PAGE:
Mr. M houses a pair of Tidal Audio La Assoluta along with slumbering dragons and other rare species in a high-end terrarium.
Mr. M discovered his love for music when he was a teenager. In the early 1980s, his father’s grandiose stereo system became the center of his world. Back then he was given free rein to rummage through his father’s vinyl collection and was even allowed to use his precious turntable, which he did without ever breaking it (unlike the author of this article). The money he’d earned from a summer job finally allowed him for the first time to buy a piece of equipment for himself: a cassette recorder to use along with his father’s beloved hi-fi system. However, it wasn’t just any old cassette deck. It was the best that money could buy: a Nakamichi Dragon.
But his world imploded shortly after. His parents divorced and his father moved out of the family home, taking his hi-fi system along with him. Young Mr. M’s entire sound system was now suddenly made up of nothing but the best cassette deck on the market and a pair of headphones. Nothing else. It’s plausible that the experience was a decisive factor that led to his current situation.
For the sake of brevity, I’ll keep my account of the decades that followed short. Mr. M went to college, got his PhD and then enjoyed a textbook career. This allowed him to treat himself to some truly stunning, euphonious and increasingly expensive hi-fi gems whenever the time was right. Aside from Mission, Cyrus and Ecouton LQL150 (in birdseye maple), various exotic high-end devices (the EDGE NL 12.1 and Escalante Fremont, for example) have graced his collection. And things really start to heat up when we check out his turntables – but of course they’re all “vintage.” He’s looked after a few particularly brilliant sound machines, which he’s upgraded and customized with a great deal of care and attention to detail. And the Nakamichi Dragon? It has survived all of Mr. M’s career developments and moves to different locations probably the best of all.
Mr. M later fulfilled another dream of his by buying a beautiful old house and “finally putting down roots” together with his young family. Although his hi-fi system may have put up with various job-related relocations in the past, it’s finally found the perfect spot to make itself at home. While the entire house boasts a flexible and family-friendly multi-room solution (from Bluesound) that plays music at the push of a button, it also has a very special separate listening room designed to meet Mr. M’s every desire.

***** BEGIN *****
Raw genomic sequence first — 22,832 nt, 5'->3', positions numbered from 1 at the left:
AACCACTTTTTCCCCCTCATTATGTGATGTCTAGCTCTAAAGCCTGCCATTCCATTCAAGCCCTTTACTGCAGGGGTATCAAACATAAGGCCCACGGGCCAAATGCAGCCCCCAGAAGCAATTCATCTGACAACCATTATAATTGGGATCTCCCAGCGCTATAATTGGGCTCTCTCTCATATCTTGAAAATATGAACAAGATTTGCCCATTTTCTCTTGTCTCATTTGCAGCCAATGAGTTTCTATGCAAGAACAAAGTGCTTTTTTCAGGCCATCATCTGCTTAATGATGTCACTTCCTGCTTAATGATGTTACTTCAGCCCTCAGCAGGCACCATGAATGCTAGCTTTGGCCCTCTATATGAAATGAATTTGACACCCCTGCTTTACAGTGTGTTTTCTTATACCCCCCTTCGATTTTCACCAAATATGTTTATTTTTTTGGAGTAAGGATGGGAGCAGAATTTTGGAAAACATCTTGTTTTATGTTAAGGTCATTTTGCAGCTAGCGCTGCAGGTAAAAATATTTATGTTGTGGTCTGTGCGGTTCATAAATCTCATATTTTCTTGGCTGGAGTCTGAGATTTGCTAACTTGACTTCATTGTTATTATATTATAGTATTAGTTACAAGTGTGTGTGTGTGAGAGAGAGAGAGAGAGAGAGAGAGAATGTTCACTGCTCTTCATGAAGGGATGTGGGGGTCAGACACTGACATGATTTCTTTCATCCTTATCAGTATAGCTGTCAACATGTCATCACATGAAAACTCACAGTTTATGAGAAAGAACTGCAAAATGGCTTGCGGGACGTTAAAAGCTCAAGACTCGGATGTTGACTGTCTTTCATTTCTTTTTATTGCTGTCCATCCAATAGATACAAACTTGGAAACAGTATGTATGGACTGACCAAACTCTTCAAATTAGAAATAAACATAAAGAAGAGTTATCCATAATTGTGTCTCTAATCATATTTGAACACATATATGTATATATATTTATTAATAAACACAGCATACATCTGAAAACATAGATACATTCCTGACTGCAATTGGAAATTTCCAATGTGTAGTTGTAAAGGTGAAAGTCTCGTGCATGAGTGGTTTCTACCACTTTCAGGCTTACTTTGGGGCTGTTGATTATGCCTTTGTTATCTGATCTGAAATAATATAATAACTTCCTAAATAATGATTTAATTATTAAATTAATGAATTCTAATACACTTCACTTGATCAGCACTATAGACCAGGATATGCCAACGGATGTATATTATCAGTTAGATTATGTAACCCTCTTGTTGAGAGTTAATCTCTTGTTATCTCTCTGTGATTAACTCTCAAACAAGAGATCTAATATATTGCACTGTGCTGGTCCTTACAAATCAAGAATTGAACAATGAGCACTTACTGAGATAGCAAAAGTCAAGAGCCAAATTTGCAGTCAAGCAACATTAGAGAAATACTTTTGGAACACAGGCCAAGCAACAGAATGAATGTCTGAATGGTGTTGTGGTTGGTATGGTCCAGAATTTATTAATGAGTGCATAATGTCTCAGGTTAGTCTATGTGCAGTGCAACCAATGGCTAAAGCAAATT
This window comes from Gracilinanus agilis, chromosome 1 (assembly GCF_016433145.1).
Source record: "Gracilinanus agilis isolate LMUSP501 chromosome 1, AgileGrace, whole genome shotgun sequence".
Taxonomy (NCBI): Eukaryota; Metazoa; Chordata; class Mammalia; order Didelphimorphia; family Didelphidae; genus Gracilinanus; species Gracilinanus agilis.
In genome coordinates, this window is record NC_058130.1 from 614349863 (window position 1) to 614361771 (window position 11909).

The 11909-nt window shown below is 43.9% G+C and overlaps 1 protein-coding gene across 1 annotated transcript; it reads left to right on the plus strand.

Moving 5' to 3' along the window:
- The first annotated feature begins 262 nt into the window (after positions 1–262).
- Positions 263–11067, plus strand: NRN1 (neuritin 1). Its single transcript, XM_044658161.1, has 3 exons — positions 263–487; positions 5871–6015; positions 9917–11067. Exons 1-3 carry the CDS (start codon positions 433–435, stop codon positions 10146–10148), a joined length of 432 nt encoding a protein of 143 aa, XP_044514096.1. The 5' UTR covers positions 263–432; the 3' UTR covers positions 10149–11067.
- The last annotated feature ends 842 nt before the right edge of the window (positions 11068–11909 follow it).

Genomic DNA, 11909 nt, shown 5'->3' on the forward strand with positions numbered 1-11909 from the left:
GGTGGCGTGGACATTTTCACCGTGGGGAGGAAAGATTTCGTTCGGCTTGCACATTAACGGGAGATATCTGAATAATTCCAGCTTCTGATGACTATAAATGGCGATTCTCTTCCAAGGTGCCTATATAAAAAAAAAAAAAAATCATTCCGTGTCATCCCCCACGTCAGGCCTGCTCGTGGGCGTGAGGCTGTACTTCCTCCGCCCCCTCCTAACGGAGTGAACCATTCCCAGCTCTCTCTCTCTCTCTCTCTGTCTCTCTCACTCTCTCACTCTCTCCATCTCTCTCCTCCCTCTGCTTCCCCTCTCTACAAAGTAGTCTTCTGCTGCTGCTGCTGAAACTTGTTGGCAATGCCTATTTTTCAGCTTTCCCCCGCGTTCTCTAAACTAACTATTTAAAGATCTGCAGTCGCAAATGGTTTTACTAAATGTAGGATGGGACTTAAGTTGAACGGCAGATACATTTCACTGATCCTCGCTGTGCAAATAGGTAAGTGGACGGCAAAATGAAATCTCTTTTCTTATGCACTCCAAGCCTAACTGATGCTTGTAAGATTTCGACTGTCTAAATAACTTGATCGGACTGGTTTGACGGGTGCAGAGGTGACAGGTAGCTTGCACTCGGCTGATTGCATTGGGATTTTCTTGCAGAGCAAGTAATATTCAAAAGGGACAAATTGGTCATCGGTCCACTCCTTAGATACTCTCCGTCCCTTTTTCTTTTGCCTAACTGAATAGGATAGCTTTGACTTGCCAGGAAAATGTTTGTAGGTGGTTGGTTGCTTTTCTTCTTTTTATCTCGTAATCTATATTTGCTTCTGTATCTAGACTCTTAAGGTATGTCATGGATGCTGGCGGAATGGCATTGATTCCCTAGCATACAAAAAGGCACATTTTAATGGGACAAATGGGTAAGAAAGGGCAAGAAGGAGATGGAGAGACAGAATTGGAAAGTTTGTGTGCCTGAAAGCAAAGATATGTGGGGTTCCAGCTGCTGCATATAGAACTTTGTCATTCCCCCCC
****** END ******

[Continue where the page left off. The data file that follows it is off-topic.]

Strictly speaking, it isn’t just a separate room but a separate adjacent building – which must have been a real challenge to build in light of restrictions imposed on an area surrounding a house built around 1900 and subject to historic preservation laws. But it was well worth the effort. The separate building, which is half-buried in the ground, is flooded with light, and its construction so perfectly executed, that it’s as if it had always been a sort of architectural bridge linking the main building to the garden.
The high-end terrarium is accessed via an extra level underneath the basement, and the staircase leading down is located behind a sound-proofed door to the main house. And while we’re on the subject of soundproofing, the listening room, which measures approx. 35 m2, features ribbon windows that run nearly all the way around the entire room – allowing daylight (or starlight) to flood in and providing a stunning view of the green garden (or the night sky) – and is made of special sound-insulating glazing that meets the highest standards. Even if you play Jimi Hendrix at original volume, you won’t hear a thing from the garden, which is great for preventing any issues with overly sensitive neighbors. Whenever he needs some fresh air, Mr. M can use an electric motor to open up individual window segments. And when he wants to play some Jimi Hendrix – or any other musician, for that matter, who deserves to be played at original volume – he can close the windows again, ensuring the sound can’t be heard from the outside. Mr. M feels most at home with modern jazz and enjoys browsing ECM or Scandinavian and Japanese music labels.